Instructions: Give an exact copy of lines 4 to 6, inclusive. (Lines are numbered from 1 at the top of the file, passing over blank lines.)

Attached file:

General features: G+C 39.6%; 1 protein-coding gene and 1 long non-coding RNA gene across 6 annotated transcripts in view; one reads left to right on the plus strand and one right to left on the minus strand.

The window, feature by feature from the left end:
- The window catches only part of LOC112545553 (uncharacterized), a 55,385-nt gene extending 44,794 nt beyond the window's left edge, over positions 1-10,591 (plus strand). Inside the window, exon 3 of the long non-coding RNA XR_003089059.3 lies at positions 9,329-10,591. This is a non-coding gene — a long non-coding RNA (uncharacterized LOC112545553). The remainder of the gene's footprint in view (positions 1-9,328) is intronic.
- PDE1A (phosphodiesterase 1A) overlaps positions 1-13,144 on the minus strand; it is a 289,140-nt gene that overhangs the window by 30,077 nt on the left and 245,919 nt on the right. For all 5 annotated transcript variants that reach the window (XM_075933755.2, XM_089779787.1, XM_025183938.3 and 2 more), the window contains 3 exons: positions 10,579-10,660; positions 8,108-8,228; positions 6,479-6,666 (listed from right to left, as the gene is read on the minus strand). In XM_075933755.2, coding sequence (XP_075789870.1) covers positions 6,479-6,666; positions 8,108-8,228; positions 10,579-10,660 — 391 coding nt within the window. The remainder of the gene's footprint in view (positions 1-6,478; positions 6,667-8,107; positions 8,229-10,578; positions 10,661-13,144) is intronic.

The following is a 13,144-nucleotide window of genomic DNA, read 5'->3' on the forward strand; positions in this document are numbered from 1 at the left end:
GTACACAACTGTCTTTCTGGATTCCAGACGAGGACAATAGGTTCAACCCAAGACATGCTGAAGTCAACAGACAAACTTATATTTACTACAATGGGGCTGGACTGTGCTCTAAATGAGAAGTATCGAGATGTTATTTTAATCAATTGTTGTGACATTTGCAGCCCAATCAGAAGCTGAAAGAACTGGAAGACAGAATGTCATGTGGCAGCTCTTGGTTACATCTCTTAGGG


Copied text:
- PDE1A (phosphodiesterase 1A) overlaps positions 1-13,144 on the minus strand; it is a 289,140-nt gene that overhangs the window by 30,077 nt on the left and 245,919 nt on the right. For all 5 annotated transcript variants that reach the window (XM_075933755.2, XM_089779787.1, XM_025183938.3 and 2 more), the window contains 3 exons: positions 10,579-10,660; positions 8,108-8,228; positions 6,479-6,666 (listed from right to left, as the gene is read on the minus strand). In XM_075933755.2, coding sequence (XP_075789870.1) covers positions 6,479-6,666; positions 8,108-8,228; positions 10,579-10,660 — 391 coding nt within the window. The remainder of the gene's footprint in view (positions 1-6,478; positions 6,667-8,107; positions 8,229-10,578; positions 10,661-13,144) is intronic.

The following is a 13,144-nucleotide window of genomic DNA, read 5'->3' on the forward strand; positions in this document are numbered from 1 at the left end:
GTACACAACTGTCTTTCTGGATTCCAGACGAGGACAATAGGTTCAACCCAAGACATGCTGAAGTCAACAGACAAACTTATATTTACTACAATGGGGCTGGACTGTGCTCTAAATGAGAAGTATCGAGATGTTATTTTAATCAATTGTTGTGACATTTGCAGCCCAATCAGAAGCTGAAAGAACTGGAAGACAGAATGTCATGTGGCAGCTCTTGGTTACATCTCTTAGGG